Earlier this month, the Drug Enforcement Agency (DEA) acknowledged that cannabis seeds are in fact legal products under provisions of the 2018 Farm Bill as long as they contain less than the 0.3% THC legal threshold qualifying them as hemp. The attorney who sent the letter that sparked the review, Shane Pennington, who serves as counsel in Vicente Sederberg’s New York office, cautioned though that not much will change for the industry in the short term just because of the DEA’s letter.
“To everybody out there who is saying, ‘This is one simple trick to mail marijuana,’ please, please hear me – it is not. This is not what this is. Before you do anything consult your attorney – I would say consult your attorney and read the letter, because if the letter doesn’t say ‘You can mail it,’ I would not assume you can. I just want to be very clear about that.” – Pennington to Ganjapreneur
Pennington, who tries cannabis cases in federal court, sent the letter because it was obvious to him that the “governing principle” under the Farm Bill for distinguishing legal hemp from illegal cannabis under federal law was the 0.3% THC threshold, rather than the so-called “source rule” which dictates that anything derived from an illegal source, regardless of THC content, is illegal.
Under the source rule, seeds and clones sourced from outlawed cannabis are also considered controlled substances under federal law despite THC concentrations falling below the 0.3% threshold outlined in the Farm Bill.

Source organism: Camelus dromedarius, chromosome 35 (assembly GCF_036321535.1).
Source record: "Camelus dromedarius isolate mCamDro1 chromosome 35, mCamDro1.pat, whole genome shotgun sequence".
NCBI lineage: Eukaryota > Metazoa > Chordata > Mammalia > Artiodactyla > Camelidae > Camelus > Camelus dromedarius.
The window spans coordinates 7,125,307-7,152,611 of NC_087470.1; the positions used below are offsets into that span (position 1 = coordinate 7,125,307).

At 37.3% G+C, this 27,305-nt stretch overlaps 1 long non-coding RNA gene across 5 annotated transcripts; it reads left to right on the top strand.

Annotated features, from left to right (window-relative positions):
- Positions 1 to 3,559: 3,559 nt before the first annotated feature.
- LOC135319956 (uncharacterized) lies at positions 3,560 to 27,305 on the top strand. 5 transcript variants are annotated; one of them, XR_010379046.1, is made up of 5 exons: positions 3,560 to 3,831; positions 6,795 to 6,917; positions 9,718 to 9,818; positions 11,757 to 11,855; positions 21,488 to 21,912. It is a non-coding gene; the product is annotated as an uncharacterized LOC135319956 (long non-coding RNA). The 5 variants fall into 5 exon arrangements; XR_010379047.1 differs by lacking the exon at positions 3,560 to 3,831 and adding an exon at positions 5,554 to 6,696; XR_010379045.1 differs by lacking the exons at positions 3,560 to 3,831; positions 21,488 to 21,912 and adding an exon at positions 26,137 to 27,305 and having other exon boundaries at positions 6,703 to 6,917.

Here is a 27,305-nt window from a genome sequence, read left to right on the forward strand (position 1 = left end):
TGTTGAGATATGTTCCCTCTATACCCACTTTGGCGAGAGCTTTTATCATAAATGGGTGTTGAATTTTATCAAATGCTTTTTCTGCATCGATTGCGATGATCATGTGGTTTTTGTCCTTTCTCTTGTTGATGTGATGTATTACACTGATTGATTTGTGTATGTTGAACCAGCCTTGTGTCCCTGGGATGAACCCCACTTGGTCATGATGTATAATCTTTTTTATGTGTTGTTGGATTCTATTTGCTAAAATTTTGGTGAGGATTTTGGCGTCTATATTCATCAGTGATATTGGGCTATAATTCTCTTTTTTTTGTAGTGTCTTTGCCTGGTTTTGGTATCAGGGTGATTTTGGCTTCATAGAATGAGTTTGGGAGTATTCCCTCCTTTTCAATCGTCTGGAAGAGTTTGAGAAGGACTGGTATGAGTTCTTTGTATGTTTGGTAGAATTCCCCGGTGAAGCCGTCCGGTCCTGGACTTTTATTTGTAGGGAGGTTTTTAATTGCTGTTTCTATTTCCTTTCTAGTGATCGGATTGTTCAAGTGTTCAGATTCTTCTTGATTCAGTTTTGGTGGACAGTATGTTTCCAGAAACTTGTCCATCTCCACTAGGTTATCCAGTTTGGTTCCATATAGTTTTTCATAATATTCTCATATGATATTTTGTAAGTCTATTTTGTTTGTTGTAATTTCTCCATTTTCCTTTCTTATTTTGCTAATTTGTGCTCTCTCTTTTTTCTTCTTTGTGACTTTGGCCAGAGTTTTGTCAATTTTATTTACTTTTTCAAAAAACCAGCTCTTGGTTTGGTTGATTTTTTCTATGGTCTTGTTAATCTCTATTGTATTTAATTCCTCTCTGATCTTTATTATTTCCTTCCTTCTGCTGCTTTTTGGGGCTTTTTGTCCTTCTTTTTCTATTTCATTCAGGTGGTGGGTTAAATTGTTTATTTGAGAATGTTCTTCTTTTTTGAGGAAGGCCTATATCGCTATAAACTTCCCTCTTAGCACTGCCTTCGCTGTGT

Pennington said that many people in the cannabis industry argued that the source rule was the lay of the land and that the Farm Bill had no effect on the legal status of seeds and clones that could grow into THC-rich plants, prompting Pennington to ask the DEA for an official determination on the status of cannabis seeds.
“Of course, the DEA has been wrong about plenty of stuff,” Pennington said, “I sue them all the time. Nonetheless, they do speak with authority on the law and if I could get an official determination I could at least tell these people, ‘Look, we don’t have to argue anymore.’”
In the letter to Pennington, DEA Chief of the Drug & Chemical Evaluation Section Terrence L. Boos, concludes that “marihuana seed that has a delta-9-tetrahydrocannabinol concentration of not more than 0.3[%] on a dry weight basis meets the definition of ‘hemp’ and thus is not controlled” under the Controlled Substances Act – and not just seed, but “tissue culture and any other genetic material” containing less than 0.3% THC.
But, Pennington said, that letter didn’t end all arguments, which he said have evolved into claims that cannabis seeds, clones, and basically anything with less than 0.3% THC could now be mailed, brought across state lines, and shared between states that have legalized cannabis.
Nat Pennington, the founder and CEO of Humboldt Seed Company (and not related to Shane), pointed out that California’s adult-use law is very clear that seeds cannot be transferred in or out of the state regardless of current federal policies. Nat points out that in newly legal states there is often a baked-in “immaculate conception clause” which allows companies and cultivators to start growing for the program but turns a blind eye to exactly where that first batch of seed is sourced from. The DEA letter, in Nat’s view, takes some of the risk out of that first legal grow because the companies are definitely not violating the source rule by simply possessing the seeds, clones, or tissue culture as long as they don’t exceed federal THC limits for controlled substances.